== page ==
Can Local TV be the Next Big Thing?
It would be heart warming, says Raymond Snoddy, if local TV were to establish itself and outlive the period of Government-imposed subsidy that will kick-start it. But to do so it will have to confront and overcome a number of harsh challenges.
There are the usual high profile subjects and issues at this week's Edinburgh International Television Festival. There will be a full house for actor Kevin Spacey's MacTaggart memorial lecture and everything from Tony Hall's "big decisions" to the meaning of Big Data will be examined in detail.
But there on the opening day will be a session devoted to Local TV - The Next Big Thing?
It's not clear how much attention will be given to the question mark in the session's title. The audience will hear from Jane Mote, launch programme director of London Live, and Bobby Hain of STV Glasgow and STV Edinburgh on the implications of creating 50 new newsrooms around the UK.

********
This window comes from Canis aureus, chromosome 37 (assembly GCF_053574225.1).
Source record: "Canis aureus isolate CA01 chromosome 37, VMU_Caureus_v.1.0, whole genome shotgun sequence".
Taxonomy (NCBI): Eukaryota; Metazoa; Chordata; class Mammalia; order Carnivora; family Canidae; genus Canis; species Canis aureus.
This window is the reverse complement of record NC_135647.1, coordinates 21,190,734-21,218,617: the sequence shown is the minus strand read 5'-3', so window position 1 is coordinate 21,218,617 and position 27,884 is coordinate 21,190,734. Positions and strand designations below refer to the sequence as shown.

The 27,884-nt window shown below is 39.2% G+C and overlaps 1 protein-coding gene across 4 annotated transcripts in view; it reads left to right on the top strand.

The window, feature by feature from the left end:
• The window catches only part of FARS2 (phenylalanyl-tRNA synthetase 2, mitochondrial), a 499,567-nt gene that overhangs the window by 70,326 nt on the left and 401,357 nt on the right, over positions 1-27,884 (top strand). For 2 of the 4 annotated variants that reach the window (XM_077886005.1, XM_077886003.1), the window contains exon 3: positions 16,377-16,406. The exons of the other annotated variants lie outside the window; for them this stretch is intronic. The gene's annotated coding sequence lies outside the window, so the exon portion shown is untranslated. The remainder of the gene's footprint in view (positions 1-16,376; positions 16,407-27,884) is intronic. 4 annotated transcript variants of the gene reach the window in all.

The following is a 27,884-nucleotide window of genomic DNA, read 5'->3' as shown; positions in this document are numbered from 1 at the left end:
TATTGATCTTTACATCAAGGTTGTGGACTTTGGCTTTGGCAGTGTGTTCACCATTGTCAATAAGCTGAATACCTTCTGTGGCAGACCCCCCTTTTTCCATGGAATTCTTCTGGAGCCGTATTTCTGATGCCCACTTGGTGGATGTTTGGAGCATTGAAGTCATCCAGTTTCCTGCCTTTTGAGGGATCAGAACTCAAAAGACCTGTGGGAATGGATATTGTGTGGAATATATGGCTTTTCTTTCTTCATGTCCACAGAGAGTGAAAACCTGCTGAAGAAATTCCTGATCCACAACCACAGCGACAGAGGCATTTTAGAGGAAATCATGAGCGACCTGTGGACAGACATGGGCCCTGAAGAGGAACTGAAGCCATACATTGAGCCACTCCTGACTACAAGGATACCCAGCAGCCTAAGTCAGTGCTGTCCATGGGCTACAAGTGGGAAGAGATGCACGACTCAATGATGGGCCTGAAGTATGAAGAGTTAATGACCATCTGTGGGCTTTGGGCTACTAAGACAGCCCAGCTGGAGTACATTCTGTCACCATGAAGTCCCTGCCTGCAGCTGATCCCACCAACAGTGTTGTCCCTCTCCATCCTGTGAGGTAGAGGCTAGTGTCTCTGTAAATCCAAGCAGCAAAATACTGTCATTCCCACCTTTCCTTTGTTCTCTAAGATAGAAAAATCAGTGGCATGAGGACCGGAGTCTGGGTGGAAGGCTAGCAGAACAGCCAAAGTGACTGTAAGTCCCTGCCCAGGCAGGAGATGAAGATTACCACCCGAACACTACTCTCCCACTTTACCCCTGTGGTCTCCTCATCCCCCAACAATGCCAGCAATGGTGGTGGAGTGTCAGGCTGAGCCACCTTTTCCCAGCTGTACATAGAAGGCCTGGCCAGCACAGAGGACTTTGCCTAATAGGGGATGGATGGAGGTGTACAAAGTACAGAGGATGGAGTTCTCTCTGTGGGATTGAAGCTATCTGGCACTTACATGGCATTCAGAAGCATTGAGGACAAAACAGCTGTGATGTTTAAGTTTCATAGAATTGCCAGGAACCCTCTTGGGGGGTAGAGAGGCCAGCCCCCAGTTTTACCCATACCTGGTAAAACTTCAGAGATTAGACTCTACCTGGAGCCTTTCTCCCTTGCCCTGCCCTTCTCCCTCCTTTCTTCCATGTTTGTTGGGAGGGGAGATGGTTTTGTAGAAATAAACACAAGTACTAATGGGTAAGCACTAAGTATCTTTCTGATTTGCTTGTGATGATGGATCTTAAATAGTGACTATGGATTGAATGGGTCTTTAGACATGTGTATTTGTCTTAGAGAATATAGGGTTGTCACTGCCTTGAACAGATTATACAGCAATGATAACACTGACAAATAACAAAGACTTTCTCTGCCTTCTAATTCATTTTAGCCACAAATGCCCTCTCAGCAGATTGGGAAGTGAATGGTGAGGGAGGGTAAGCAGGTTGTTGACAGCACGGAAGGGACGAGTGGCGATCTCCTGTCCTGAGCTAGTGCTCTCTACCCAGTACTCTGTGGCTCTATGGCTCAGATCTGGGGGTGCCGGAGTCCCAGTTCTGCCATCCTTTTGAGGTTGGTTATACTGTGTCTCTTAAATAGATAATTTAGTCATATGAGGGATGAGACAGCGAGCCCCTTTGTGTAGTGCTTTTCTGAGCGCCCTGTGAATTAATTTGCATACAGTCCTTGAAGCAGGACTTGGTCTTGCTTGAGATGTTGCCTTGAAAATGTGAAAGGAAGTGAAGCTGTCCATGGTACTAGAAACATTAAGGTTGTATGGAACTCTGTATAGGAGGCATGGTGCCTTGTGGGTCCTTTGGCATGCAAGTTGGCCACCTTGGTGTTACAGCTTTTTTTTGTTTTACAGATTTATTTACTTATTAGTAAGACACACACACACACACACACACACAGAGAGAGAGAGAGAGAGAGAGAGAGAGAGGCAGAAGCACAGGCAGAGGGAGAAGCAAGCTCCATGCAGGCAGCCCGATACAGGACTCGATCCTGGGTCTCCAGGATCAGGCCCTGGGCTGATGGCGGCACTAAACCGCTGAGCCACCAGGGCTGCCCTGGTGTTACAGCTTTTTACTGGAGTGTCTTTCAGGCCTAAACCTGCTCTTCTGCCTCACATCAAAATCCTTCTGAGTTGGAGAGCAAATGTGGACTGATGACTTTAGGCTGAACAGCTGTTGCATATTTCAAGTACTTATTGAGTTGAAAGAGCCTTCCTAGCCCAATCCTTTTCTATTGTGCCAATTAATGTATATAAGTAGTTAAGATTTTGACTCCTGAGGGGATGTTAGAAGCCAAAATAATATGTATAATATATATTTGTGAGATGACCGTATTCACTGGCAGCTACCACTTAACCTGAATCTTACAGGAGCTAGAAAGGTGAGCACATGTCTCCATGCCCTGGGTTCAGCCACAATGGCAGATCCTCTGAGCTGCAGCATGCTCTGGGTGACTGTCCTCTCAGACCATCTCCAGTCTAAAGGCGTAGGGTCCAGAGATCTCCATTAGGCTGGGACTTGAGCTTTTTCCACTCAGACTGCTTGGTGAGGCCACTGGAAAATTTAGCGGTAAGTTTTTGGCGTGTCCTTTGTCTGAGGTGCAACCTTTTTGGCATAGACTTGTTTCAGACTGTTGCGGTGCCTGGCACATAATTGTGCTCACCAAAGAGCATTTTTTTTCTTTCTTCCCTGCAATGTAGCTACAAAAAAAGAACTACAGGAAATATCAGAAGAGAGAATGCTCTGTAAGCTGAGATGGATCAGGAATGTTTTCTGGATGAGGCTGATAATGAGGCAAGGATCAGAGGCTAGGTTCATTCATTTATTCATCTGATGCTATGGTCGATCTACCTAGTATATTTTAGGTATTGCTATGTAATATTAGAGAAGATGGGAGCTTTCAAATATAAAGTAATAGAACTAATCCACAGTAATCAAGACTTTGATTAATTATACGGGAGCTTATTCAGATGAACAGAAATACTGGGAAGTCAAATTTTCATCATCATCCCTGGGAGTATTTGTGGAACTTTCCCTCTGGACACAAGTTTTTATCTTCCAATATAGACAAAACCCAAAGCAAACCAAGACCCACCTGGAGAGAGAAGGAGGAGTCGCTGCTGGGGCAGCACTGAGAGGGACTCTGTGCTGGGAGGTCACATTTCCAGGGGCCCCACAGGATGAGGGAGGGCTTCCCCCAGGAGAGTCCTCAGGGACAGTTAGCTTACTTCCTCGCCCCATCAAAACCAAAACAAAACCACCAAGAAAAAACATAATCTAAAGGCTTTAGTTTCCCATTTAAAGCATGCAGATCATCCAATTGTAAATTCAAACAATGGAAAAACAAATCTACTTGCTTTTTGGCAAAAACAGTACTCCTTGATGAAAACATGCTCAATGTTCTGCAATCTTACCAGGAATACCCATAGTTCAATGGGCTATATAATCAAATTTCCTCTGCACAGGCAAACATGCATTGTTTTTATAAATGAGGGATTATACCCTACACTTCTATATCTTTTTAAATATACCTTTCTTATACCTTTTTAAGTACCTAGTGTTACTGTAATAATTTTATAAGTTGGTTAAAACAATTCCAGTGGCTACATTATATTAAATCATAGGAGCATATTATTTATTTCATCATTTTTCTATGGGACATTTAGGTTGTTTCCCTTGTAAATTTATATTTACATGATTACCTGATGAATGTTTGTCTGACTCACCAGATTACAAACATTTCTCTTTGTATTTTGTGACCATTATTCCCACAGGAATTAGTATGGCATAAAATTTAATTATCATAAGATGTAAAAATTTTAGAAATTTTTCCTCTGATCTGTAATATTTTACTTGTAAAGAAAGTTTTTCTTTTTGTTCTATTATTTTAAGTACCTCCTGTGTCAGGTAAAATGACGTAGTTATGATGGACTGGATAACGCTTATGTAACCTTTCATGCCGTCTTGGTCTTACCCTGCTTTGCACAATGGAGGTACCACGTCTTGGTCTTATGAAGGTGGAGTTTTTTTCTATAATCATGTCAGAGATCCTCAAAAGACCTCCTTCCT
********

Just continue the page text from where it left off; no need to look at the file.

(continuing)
Nigel Dacre, who chairs the Local TV Network, the trade body made up of the owners of the 19 licences, who is also a director of Notts TV, will highlight new ways of collaborative working in television.
The session will at least serve to emphasise the fact that local television, once a slightly crazed glint in former Culture Secretary Jeremy Hunt's eye, is actually happening - and soon.
The first of no less than 19 stations will launch across the UK later this year, the rest in 2014. There could even be a new wave of local TV stations in 2014-15.
Pondering whether local TV really is The Next Big Thing sounds a bit like whistling in the dark at the moment but something, at least, is happening and soon we will be able to judge whether Hunt was on to something - or not.